True humility is realizing that you are an incredibly gifted and talented person. But only because God made you that way. Everything you are, your looks, intelligence, wealth and success, are all gifts from God. You can only take credit for the effort you put into achieving your accomplishments. Success from those efforts comes only from God. There are many people who put in more effort and are more intelligent, yet did not succeed. God alone determines who will succeed and when.

Moses is described by the Torah as both the humblest of men (Numbers 12:3) and the greatest of prophets (Deuteronomy 34:10). Moses wrote those words about himself (at God’s command)! This is no contradiction. While Moses realized he was the greatest prophet, he also realized that it was God who made him that way to teach God’s Torah.

How do you know how humble you are?

Here are signs of humility (generally speaking, the more signs you exhibit, the more humble you are): You treat everyone well and do not differentiate between people. You are slow to anger and quick to forgive. You admit when you were wrong and apologize when you caused distress. You give serious consideration to constructive criticism, without becoming overly defensive. You solicit the opinions of others and ask for their advice and feedback. You avoid honor and prefer to keep a low profile (unless it would advance a worthy cause). You dress modestly and not in a manner which shouts, “Look at me!” You take the initiative to make peace with someone, even when you think they are at fault. You are accommodating, flexible and easy to work with. You are generous and look for ways to help others.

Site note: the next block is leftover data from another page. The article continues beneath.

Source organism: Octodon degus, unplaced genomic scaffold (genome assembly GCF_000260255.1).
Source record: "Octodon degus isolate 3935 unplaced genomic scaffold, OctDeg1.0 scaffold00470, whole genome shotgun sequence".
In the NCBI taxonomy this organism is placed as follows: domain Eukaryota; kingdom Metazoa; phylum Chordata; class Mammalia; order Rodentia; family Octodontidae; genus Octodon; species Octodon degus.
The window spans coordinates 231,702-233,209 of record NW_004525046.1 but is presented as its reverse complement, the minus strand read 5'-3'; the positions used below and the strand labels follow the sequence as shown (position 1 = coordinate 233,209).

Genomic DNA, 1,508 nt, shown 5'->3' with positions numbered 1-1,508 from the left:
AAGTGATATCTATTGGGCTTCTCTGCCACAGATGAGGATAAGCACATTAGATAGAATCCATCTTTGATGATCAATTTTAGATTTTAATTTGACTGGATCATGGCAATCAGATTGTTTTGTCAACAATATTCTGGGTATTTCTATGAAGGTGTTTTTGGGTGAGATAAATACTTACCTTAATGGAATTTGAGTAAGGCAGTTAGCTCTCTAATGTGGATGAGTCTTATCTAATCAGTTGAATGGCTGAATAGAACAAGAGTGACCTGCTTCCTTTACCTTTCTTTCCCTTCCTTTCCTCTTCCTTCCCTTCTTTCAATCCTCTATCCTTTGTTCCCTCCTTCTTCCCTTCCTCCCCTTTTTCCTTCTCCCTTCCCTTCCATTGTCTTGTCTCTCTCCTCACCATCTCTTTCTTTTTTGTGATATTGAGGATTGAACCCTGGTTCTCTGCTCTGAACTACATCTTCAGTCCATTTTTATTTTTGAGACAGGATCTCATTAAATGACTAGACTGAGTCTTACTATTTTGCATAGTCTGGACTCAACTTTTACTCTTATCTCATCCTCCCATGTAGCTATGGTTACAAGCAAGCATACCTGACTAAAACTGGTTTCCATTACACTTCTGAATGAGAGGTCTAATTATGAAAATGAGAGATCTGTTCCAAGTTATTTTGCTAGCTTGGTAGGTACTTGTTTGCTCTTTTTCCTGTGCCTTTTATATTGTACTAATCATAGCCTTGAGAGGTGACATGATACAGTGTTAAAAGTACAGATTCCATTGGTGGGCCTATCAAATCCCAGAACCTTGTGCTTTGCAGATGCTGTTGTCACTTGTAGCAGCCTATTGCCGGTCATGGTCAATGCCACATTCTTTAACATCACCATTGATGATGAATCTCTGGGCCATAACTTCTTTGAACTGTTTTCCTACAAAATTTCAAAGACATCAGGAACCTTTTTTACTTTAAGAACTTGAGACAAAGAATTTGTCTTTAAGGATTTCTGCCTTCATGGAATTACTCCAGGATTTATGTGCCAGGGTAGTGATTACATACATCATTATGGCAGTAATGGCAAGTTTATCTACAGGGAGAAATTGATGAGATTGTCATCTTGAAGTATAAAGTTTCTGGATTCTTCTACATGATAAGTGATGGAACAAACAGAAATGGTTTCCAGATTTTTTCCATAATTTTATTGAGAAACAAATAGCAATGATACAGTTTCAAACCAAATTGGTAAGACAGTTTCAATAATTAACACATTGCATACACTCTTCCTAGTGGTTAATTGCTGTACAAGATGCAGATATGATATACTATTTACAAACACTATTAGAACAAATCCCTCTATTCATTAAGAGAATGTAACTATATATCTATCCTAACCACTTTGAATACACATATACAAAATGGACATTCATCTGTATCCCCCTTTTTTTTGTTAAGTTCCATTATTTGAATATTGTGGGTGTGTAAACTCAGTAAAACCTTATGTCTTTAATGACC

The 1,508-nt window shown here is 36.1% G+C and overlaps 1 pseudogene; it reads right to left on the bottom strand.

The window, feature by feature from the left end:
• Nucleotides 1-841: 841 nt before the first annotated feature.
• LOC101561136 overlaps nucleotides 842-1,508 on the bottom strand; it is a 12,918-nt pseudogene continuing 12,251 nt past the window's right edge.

Here are six ways to increase your humility:


1. Utilize personal challenges and troublesome current events. Consider that even with all that we have tried to resolve our difficulties, we still struggle with them, e.g., health, financial and relationship issues, and terror attacks, both in Israel and worldwide. This demonstrates how desperately we need God’s assistance; only He can help us overcome our challenges. Because of this, turn to Him in prayer and ask Him to bless our efforts with success.

2. Acknowledge your failings. You are no better than anyone else; we all have weaknesses. Any advantage you have over another is a gift from God. As soon as you start to feel superior to someone, think of how puny you are compared to God, and how you are full of flaws, failings and frailties.

3. Use humble self-talk. Say daily, “Everything I am and have accomplished is due to the help of my Creator. My successes and achievements come only from Him. I am completely dependent on Him. I cannot even get up in the morning without His help. He is my strength and with Him, I can do anything. Without Him, I can do nothing and would be totally helpless. In truth, without God constantly infusing me with life, I would be nothing; I wouldn’t even exist.”

4. Humble yourself before worthy rabbis and rebbetzins. Treat them with the utmost deference, solicitude and respect. Besides being the appropriate way to act, this will make you more receptive to their wisdom and increase your humility.